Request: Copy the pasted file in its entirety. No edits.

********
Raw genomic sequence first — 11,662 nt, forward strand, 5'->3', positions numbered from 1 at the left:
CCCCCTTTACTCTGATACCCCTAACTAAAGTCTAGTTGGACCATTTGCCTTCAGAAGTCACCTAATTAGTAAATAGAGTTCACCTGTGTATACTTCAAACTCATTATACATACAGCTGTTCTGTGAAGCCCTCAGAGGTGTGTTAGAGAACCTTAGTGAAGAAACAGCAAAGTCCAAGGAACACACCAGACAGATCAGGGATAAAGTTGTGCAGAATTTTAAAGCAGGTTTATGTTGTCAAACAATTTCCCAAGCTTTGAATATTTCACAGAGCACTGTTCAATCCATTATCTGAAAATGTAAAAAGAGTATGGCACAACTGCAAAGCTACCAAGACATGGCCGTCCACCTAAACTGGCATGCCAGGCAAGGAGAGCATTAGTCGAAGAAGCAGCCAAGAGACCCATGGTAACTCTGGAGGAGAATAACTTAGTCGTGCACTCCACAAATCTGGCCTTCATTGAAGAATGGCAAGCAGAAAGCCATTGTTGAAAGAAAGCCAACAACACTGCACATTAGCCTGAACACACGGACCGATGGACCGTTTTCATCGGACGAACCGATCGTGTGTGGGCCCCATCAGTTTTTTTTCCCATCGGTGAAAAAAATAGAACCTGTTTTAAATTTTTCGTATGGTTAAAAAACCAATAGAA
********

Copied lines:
Raw genomic sequence first — 11,662 nt, forward strand, 5'->3', positions numbered from 1 at the left:
CCCCCTTTACTCTGATACCCCTAACTAAAGTCTAGTTGGACCATTTGCCTTCAGAAGTCACCTAATTAGTAAATAGAGTTCACCTGTGTATACTTCAAACTCATTATACATACAGCTGTTCTGTGAAGCCCTCAGAGGTGTGTTAGAGAACCTTAGTGAAGAAACAGCAAAGTCCAAGGAACACACCAGACAGATCAGGGATAAAGTTGTGCAGAATTTTAAAGCAGGTTTATGTTGTCAAACAATTTCCCAAGCTTTGAATATTTCACAGAGCACTGTTCAATCCATTATCTGAAAATGTAAAAAGAGTATGGCACAACTGCAAAGCTACCAAGACATGGCCGTCCACCTAAACTGGCATGCCAGGCAAGGAGAGCATTAGTCGAAGAAGCAGCCAAGAGACCCATGGTAACTCTGGAGGAGAATAACTTAGTCGTGCACTCCACAAATCTGGCCTTCATTGAAGAATGGCAAGCAGAAAGCCATTGTTGAAAGAAAGCCAACAACACTGCACATTAGCCTGAACACACGGACCGATGGACCGTTTTCATCGGACGAACCGATCGTGTGTGGGCCCCATCAGTTTTTTTTCCCATCGGTGAAAAAAATAGAACCTGTTTTAAATTTTTCGTATGGTTAAAAAACCAATAGAA